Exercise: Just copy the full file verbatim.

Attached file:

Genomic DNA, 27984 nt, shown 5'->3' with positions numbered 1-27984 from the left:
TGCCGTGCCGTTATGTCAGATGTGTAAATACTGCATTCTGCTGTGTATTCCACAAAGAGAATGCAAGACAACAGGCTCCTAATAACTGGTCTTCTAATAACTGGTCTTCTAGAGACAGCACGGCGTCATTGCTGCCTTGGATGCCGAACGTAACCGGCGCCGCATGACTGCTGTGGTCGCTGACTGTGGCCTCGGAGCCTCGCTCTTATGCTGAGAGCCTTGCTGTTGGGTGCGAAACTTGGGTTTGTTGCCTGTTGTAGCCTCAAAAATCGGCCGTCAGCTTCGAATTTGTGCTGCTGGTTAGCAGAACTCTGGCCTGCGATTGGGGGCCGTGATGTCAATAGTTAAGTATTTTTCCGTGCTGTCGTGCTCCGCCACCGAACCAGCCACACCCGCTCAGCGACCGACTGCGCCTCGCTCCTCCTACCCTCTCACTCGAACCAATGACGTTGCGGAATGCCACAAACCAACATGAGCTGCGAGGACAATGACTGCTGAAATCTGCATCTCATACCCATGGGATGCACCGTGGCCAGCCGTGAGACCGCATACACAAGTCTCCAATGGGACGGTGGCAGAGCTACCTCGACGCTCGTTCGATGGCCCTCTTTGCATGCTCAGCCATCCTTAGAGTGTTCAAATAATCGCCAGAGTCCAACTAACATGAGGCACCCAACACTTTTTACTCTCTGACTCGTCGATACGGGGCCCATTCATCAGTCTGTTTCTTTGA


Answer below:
Genomic DNA, 27984 nt, shown 5'->3' with positions numbered 1-27984 from the left:
TGCCGTGCCGTTATGTCAGATGTGTAAATACTGCATTCTGCTGTGTATTCCACAAAGAGAATGCAAGACAACAGGCTCCTAATAACTGGTCTTCTAATAACTGGTCTTCTAGAGACAGCACGGCGTCATTGCTGCCTTGGATGCCGAACGTAACCGGCGCCGCATGACTGCTGTGGTCGCTGACTGTGGCCTCGGAGCCTCGCTCTTATGCTGAGAGCCTTGCTGTTGGGTGCGAAACTTGGGTTTGTTGCCTGTTGTAGCCTCAAAAATCGGCCGTCAGCTTCGAATTTGTGCTGCTGGTTAGCAGAACTCTGGCCTGCGATTGGGGGCCGTGATGTCAATAGTTAAGTATTTTTCCGTGCTGTCGTGCTCCGCCACCGAACCAGCCACACCCGCTCAGCGACCGACTGCGCCTCGCTCCTCCTACCCTCTCACTCGAACCAATGACGTTGCGGAATGCCACAAACCAACATGAGCTGCGAGGACAATGACTGCTGAAATCTGCATCTCATACCCATGGGATGCACCGTGGCCAGCCGTGAGACCGCATACACAAGTCTCCAATGGGACGGTGGCAGAGCTACCTCGACGCTCGTTCGATGGCCCTCTTTGCATGCTCAGCCATCCTTAGAGTGTTCAAATAATCGCCAGAGTCCAACTAACATGAGGCACCCAACACTTTTTACTCTCTGACTCGTCGATACGGGGCCCATTCATCAGTCTGTTTCTTTGA